But then there is that (see photo below).

decorating the blooming cross
decorating the blooming cross

That cross is chaos.  I remember standing in front of it the first year we decided to do it thinking, “Now, how will we manage this.”  We talked about inviting children up by age groups.  No, that would take too long.  Maybe we do sections of the sanctuary during verses of a song.  No, that would be too complicated.   How about a lottery?  Numbers 1-20 go first and so forth and so on.  But, who would want to be handed a lottery number when they came in for worship, especially on Easter?  Then I remember saying with great hesitation, “Maybe we will just have to let the congregation have at it.”  And what we saw this morning was crazy: kids shoving and pushing, people trying to sing while flowers are flying.  It was noisy and unruly, very un-Presbyterian.  But look at it.  It is beautiful, more beautiful than I ever could have imagined, more beautiful than I could have done on my own.  Every year, I approach that cross with fear and joy.

And I think our cross helps us get a slight glimpse of what happened that first Easter morning as the women approached the tomb.  Matthew’s version of the empty tomb is filled with the most drama, the most chaos, of all the gospels.  It would be the version with the most special effects if it was a movie.  The earth shook and so did the guards.  Flashes of light more spectacular than the grandest 4th of July fireworks filled the sky as the angel descended.  The women watched in awe as this angel pushes the stone away from the sealed but now empty tomb.  And then he sits atop the stone.  Can you picture him? I picture him excited; more excited than the kids pushing their way to put in a flower on the cross this morning.  “Don’t be afraid!” He says, “Come look!  Something more beautiful than you can imagine is here, something more wonderful than you have ever experienced.  An empty tomb!  Go tell the others that Jesus has been raised from the dead!  He is waiting for you!  He is waiting for them!”

And they ran; they ran with fear and joy from this chaotic scene of lights and angels and earthquakes.  But that fear and joy is good news.  The fear comes from encountering something outside of what’s expected, while the joy comes when that something is so much better, more wonderful, than what was expected.  God had done something huge that day.  In a world that says the dead stay dead, God said, “Enough.”  And the whole fallen cosmos shook.  This wasn’t a scene of chaos for God.  Chaos is no match for God.  In the beginning of Genesis, God breathed the Holy Spirit over the chaos and brought forth life.  From the beginning, our God is a God of life.  And, on that first Easter morning, God brought the cosmos back into the way he had created it; back to the way he had intended.  Truly alive and truly free in resurrection of Jesus Christ.  No wonder the earth shook!  It had been created as a garden where life could flourish, not a cemetery to bury the dead.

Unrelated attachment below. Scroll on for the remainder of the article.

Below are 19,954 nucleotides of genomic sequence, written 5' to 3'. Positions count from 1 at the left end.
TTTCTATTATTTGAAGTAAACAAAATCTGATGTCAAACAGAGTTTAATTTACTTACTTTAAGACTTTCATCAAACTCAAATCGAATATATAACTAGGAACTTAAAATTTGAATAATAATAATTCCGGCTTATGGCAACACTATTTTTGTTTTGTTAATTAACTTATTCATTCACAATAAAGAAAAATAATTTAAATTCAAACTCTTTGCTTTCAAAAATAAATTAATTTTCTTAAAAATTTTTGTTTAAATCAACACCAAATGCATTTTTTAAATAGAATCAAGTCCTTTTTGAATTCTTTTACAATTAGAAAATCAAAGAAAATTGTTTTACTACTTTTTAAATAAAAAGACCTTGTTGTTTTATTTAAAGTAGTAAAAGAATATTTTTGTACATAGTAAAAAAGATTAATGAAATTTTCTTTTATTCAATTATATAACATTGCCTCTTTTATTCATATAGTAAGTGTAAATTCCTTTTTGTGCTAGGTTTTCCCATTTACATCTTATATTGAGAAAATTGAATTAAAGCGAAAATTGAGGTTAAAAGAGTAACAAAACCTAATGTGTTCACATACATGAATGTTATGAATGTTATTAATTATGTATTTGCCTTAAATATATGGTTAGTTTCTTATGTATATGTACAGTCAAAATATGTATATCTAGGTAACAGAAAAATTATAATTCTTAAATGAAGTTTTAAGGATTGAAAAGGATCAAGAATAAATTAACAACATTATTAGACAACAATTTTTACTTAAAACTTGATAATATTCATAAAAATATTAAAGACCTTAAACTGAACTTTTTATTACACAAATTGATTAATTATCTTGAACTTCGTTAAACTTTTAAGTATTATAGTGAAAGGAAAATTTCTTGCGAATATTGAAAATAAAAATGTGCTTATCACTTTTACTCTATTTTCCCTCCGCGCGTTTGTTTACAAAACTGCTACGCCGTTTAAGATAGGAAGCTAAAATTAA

But God doesn’t just leave us at the empty tomb.  We have to turn away from it and face the chaos and craziness of our daily existence.  And that is where we find him.  Or, I should say, he finds us.  There is the risen Lord, waiting for us.  That’s the second wonderful part of the resurrection.  We have a God of life and love.  God just didn’t raise Jesus from the dead to show off his power to two innocent bystanders, but gives the resurrected Lord so that we can live our daily lives in a new, loving relationship with him, each other, and all of creation.  He is there.  In the midst of broken relationships and families, there he is, offering forgiveness.  In the shadow of addiction, he is there, offering hope and wholeness.  In the middle of sickness and cancer, there he is, offering healing.  In the middle of war, he comes bringing peace and reconciliation.  Christ is there, drawing us towards God and molding us in his Spirit to be the people we were created to be, truly alive and truly free in him.

Friends, Christ is risen.  And his resurrection was more than a miraculous light show to shock and awe those who had him crucified and those who were his followers.  When Jesus rose, he turned the entire universe on its head.  In his resurrection, death is silenced and all creation is made whole and restored.  God has the final word, and that final word is Jesus.  And it is in Jesus the entire cosmos celebrates.



Mary and the Gardener: Easter Meditation by Laura, 3.31.13

Texts: John 20:1-18, Isaiah 65:17-25

“Early on the first day of the week, while it was still dark…” Those are the first words in the story of Resurrection morning. It could be that the narrator of John’s gospel only uses them to set the scene and move the story on to the next event. Truth be told, it’s astonishing that there is a next event, given the last we’ve heard of Jesus, he’s been crucified, died, and laid in a tomb.

But perhaps there’s also a deeper significance in these words. There is another “first day” in scripture, when God spoke a Word into the darkness that covered the face of the deep:“Let there be light.” And there was light. There was evening and there was morning, the very first day.